- Understand what motivates you – Everyone has a core motivation when they begin a project. The difficulty is keeping this driving force in mind when adversity appears. All too often, people start a project but fail to complete it because they lose their motivation to do so. Take time to understand what motivates you and use it to push you across the finish line.
- Take it easy – Sometimes emotional outbreaks occur because we don’t take the time out to slow down and process how we’re feeling. Give yourself a break and make a conscious effort to meditate, do yoga or read – a little escapism works wonders. So, then the next time you have an emotional reaction to something, try to pause before you react.
- Acknowledge your emotional triggers – Self-aware individuals can recognize their emotions as they occur. It’s essential to be flexible with your feelings and adapt them to your situation. Don’t deny your emotions stage time but don’t be rigid with them either, take the time to process your emotions before communicating them.
- Predict how you will feel – Think about a situation you’re going into and predict how you will feel. Practice naming and accepting the feelings – naming the feeling puts you in control. Try to choose an appropriate reaction to the feeling rather than just reacting to it.
- Trust your intuition – If you are still unsure about which path to take, trust your intuition. After all, your subconscious has been learning which path to take throughout your entire life.
- Self-management – Once you’ve gotten to grips with self-awareness and how your emotions work, you can get a handle on self-management, which means taking responsibility for your behavior and well-being as well as controlling emotional outbursts.
- Snap out of it – One fundamental way to keep your emotions in check is to change your sensory input – motion dictates emotion as the old saying goes. So, jolt your physical body out of routine by attending an exercise class or try channeling a busy mind with a puzzle or a book – anything to break your existing habit.
- Eat well – Eating well sounds like an easy one, but regulating what you eat and drink can have a massive effect on your emotional state, so try your best to maintain a balanced diet.
- Don’t get mad – Funnel your emotional energy into something productive. It’s okay to keep overwhelming emotions inside, especially if it’s not an appropriate time to let them out. However, when you do, rather than vent it on something futile, turn it into motivation instead. Don’t get mad; get better.
- Be interested – A critical factor in managing yourself and your emotions is consciously taking the time to be interested in the subject matter, whether it be business or personal.
- Don’t expect people to trust you – Establishing trust with a person can be difficult, and once it’s lost, it’s tough to regain. Try to be mindful that people are only human and will make mistakes. By offering your trust, you are inviting people to provide their trust in return.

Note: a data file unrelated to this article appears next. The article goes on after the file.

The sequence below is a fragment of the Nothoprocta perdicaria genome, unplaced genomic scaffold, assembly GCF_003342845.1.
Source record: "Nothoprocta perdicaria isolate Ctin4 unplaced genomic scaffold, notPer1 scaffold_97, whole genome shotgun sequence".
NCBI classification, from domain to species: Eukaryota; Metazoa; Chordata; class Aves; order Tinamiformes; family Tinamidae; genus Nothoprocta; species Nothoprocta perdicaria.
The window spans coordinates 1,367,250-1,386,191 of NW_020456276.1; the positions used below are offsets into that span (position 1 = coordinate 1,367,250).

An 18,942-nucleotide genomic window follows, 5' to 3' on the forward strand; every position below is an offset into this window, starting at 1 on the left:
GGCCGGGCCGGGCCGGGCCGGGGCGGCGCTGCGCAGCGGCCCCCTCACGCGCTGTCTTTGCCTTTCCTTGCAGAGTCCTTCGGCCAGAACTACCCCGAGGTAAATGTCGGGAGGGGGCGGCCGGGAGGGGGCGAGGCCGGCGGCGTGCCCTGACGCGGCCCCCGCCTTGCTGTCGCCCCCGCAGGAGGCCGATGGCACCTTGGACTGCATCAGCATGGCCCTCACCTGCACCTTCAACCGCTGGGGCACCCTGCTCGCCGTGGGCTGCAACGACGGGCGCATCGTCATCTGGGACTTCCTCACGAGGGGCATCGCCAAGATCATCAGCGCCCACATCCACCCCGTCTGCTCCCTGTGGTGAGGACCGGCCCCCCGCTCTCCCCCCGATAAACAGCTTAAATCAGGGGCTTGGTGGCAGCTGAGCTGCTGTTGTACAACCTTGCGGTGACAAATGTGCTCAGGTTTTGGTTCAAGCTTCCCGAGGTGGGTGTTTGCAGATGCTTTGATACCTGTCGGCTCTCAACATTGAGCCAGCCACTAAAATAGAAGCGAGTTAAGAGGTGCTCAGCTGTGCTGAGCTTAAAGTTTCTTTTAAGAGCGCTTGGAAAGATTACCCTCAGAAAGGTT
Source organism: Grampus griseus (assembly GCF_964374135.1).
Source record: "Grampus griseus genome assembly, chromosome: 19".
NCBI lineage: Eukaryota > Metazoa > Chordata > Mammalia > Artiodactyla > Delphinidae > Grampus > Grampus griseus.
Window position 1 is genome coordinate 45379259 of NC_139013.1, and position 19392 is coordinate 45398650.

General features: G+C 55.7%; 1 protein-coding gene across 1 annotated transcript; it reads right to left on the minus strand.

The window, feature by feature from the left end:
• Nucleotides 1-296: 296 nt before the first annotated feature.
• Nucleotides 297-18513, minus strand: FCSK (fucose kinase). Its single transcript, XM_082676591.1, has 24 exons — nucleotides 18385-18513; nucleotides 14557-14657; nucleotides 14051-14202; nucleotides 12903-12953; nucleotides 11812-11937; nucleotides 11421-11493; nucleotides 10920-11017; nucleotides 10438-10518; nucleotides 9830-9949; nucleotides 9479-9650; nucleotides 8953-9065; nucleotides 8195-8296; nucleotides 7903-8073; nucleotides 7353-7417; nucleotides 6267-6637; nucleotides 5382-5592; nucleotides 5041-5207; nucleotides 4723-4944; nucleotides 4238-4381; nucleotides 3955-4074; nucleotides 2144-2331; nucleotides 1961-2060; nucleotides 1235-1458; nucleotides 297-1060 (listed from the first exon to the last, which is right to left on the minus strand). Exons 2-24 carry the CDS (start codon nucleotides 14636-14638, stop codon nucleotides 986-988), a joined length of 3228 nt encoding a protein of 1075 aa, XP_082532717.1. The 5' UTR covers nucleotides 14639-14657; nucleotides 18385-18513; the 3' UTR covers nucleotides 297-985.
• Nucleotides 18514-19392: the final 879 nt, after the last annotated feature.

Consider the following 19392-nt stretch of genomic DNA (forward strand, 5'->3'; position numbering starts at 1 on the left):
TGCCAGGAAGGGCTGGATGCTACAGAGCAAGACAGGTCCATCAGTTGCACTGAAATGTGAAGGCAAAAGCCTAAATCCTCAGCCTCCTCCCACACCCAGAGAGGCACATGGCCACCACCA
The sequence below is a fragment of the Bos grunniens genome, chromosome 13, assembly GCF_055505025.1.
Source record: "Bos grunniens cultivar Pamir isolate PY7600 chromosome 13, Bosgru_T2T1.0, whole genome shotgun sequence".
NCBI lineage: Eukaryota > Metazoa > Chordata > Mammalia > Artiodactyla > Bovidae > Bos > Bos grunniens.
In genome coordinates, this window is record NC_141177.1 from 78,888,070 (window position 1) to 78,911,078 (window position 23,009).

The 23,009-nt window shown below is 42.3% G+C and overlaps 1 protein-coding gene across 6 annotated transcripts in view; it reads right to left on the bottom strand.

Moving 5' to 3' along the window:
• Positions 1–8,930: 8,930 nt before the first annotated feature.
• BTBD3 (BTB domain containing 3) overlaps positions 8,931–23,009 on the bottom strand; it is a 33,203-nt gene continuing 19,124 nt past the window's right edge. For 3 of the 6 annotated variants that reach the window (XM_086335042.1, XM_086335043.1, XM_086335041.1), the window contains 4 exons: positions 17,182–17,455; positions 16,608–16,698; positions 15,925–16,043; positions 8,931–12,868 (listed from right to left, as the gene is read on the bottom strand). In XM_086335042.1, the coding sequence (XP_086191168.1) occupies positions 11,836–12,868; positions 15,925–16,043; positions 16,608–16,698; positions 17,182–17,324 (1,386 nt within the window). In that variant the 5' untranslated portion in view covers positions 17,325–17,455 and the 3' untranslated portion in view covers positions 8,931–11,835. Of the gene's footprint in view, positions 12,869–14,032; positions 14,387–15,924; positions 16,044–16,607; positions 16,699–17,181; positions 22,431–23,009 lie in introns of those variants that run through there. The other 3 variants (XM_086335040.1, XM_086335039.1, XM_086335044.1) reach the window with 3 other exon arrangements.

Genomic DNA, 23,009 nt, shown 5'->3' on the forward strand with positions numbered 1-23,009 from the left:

- It’s your choice – You can choose how you react to a situation – you can either overreact or remain calm. However, it’s your choice.
- Stay Motivated – A personal skills aspect of Emotional Intelligence, self-motivation refers to our inner drive to achieve and improve our commitment to our goals, our readiness to act on opportunities, and our overall optimism.
- Personal goals – Personal goals can provide long-term direction and short-term motivation. So, grab a pen and paper and think about where you want to be and set some targets for yourself. Base them on your strengths and make them relevant to you and ultimately, make them exciting and achievable. This task alone is enough to get you instantly motivated!
- Be realistic – When you’ve set a new goal, be sure to give yourself practical and clear aims to achieving that goal and understand that change is an inevitable part of life. Achievement boosts confidence, and as self-confidence rises, so does the ability to accomplish more, see how it works?
- Positive thinking – It’s essential to maintain a positive and optimistic mindset. See problems and setbacks as learning opportunities instead of failings and try to avoid negative people and opt to surround yourself with positive, well-motivated people – they’ll have a significant effect on you.
- Lifelong learning – Both knowledge and information are vital for feeding your mind and keeping you curious and motivated. Also, with information so easily accessible, you have the opportunity to fuel your values and passions at the click of a button!
- Have empathy – Empathy is the ability to understand other people’s emotions; an awareness that everyone has their own set of feelings, desires, triggers, and fears. To be empathetic, you’re allowing their experiences to resonate with your own to respond in an emotionally appropriate way. It’s a lifelong skill and the most important one for navigating relationships, and while it may not come naturally, there are a ways empathy can be nurtured.
- Listen – Before you’re able to empathize with someone you first need to understand what it is, they’re saying, which means listening is at the very epicenter of empathy. It involves letting them talk without interruption, preconceptions, skepticism, and putting your issues on pause to allow yourself to absorb their situation and consider how they feel before you react.
- Be approachable – Whether you’re the leader of a team or working on a project with others, try to remain accessible and approachable.
- Perspective – We’re all familiar with the phrase “put yourself in their shoes,” and this is precisely that. The simplest way of gaining a little perspective the next time an issue or situation arises is to switch places with the other person and think about what’s happening from their point of view. Sometimes there’s no right or wrong, but at least you’ll understand enough to come to a resolution or offer some useful advice.